One of the common assumptions in oncology treatment is that earlier detection and treatment is better and leads to improved survival and outcomes for patients, but does this hold true in reality?
One of the common assumptions in oncology treatment is that earlier detection and treatment is better and leads to improved survival and outcomes for patients, but does this hold true in reality? The big theme for this ASCO meeting has been personalizing cancer therapy and looking at ways oncologists can apply the existing body of knowledge
Typically, advanced lung cancer patients get four, sometimes six cycles of chemotherapy and are then monitored until progression, whereupon another therapy is tried. The big question raised recently is whether adding a new treatment or combination of drugs as maintenance therapy would improve overall survival. A number of trials presented at the ASCO annual meeting attempted to answer this important question.
An entire session was devoted to answering the question of whether using therapies sooner after chemotherapy would lead to better results in patients with advanced lung cancer than delaying treatment until after signs of disease progression on chemotherapy. Data were presented on pemetrexed (Alimta), erlotinib (Tarceva), and bevacizumab (Avastin) in the early treatment of advanced non-small cell lung cancer (NSCLC). The goal of these studies is to see whether these agents improve clinical benefit and lead to a better quality of life for patients.
Efficacy of Pemetrexed as Maintenance Therapy in Advanced Lung Cancer
In this study, 663 patients with metastatic lung cancer were randomized 2:1 to receive pemetrexed or best supportive care (placebo) after initiation with standard chemotherapy. There were no differences between the groups in terms of baseline characteristics. The primary end points were progression free survival (PFS), and secondary endpoints were overall survival (OS), overall response rate (ORR), overall clinical response (OCR), safety, and tolerability.
The most common chemotherapies chosen were gemcitabine (Gemzar) plus carboplatin or cisplatin. In the pemetrexed arm, 48% of patients received six cycles of chemotherapy compared with 28% of patients in the placebo arm.
The ORR was 3.4% in the pemetrexed arm and only 0.5% in the placebo arm. With regard to PFS, data showed the following, which is broken out by histology:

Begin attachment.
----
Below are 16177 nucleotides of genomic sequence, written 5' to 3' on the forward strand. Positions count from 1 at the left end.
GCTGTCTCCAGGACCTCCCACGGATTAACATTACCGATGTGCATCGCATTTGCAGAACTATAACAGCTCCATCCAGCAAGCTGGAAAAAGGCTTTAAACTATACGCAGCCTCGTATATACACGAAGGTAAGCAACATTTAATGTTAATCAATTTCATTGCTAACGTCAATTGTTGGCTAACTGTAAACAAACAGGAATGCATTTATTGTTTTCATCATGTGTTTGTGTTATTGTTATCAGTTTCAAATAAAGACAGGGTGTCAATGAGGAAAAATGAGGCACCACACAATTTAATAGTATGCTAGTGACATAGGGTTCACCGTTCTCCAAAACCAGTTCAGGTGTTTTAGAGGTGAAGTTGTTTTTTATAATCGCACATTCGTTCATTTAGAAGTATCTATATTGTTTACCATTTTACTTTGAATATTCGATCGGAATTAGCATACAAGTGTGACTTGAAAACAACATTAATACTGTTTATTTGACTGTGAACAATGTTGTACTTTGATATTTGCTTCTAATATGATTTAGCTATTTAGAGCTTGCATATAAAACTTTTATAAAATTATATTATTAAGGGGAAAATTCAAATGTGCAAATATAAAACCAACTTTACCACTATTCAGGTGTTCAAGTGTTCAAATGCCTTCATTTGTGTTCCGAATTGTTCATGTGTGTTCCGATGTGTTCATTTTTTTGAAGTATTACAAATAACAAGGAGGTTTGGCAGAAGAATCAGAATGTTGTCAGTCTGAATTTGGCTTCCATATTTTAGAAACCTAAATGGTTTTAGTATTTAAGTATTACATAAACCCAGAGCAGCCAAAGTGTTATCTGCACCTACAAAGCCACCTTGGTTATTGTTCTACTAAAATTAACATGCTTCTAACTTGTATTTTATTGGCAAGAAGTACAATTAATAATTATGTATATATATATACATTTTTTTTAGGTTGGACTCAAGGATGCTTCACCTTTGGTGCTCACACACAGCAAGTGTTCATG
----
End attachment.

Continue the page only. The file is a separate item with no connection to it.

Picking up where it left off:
Overall 4.0 mo 2 .0 mo
Nonsquamous 4.4 mo 1.8 mo
Squamous 2.4 mo 2.5 mo
Clearly, there was significant benefit for patients with tumors of nonsquamous histology, and no benefit for patients with squamous cell NSCLC.
Preliminary OS results showed a similar trend: patients who took the drug lived 26% longer compared with the control group:
Overall 10.6 mo 13.4 mo
Nonsquamous 15.5 mo 10.3 mo
Squamous 9.9 mo 10.8 mo
Belani, the lead author and presenter, said, “Maintenance therapy with Alimta offers a new paradigm for patients who have advanced lung cancer, because it has a low toxicity and can be given on an ongoing basis over a prolonged period of time to extend patients' lives.”
Efficacy of Erlotinib as Maintenance Therapy in Lung Cancer
Two studies attempted to address the question of whether erlotinib was effective if given shortly after standard first-line chemotherapy for lung cancer. One study (n = 889) looked at erlotinib as a single agent, and the second examined the combination of erlotinib and bevacizumab in patients with nonsquamous histology.
The final results of the SATURN trial demonstrated that erlotinib significantly improved PFS in chemotherapy-naive patients with both squamous and nonsquamous cell lung carcinoma by 41% compared with placebo. Patients with an endothelial growth factor receptor (EGFR) mutation achieved a 10-fold increase in the time they survived without their disease worsening. The biomarker data suggest that KRAS mutation status is not a predictor of efficacy in patients with NSCLC treated with erlotinib, as had been hoped.
The second trial, ATLAS, looked at the combination of erlotinib with bevacizumab as maintenance therapy following a first-line regimen of standard chemotherapy versus bevacizumab monotherapy in abou 750 patients with nonsquamous histology. Patients treated with the erlotinib-bevacizumab combination saw their cancer growth slow more than those in the control group treated with bevacizumab alone.
Patients were randomized to receive bevacizumab plus placebo or bevacizumab plus erlotinib. Those in the erlotinib group survived an average of 4.8 months before the cancer started growing again, compared with 3.7 months for patients in the control group. This translates to a 29% reduced risk of disease progression for patients who took the erlotinib and bevacizumab combination compared with bevacizumab alone.
Presenter Vincent Miller, MD, observed, “This is the first study to show that adding erlotinib to maintenance therapy with bevacizumab delays disease progression in patients who have already received bevacizumab as part of their initial chemotherapy.”
While these results are a step in the right direction, the discussant, Nasser Hanna, Indiana University, pointed out that patients ask whether they will live longer and feel better. Hanna observed that all three therapies add more grade 3 and 4 toxicities and even grade 1/2 events are not trivial. OS has not yet been demonstrated in the erlotinib trials (the data is expected by the end of 2009) and in fact, several prior phase II trials (eg, FASTACT and BETA) with erlotinib and bevacizumab have demonstrated an improved PFS, but in the final analysis, median OS was not significantly impacted. He also stated that it is not clear that earlier treatment leads to “patients living longer and experiencing decreased cancer symptoms, fewer complications from their cancer and improved quality of life. None of that has been demonstrated with these studies.”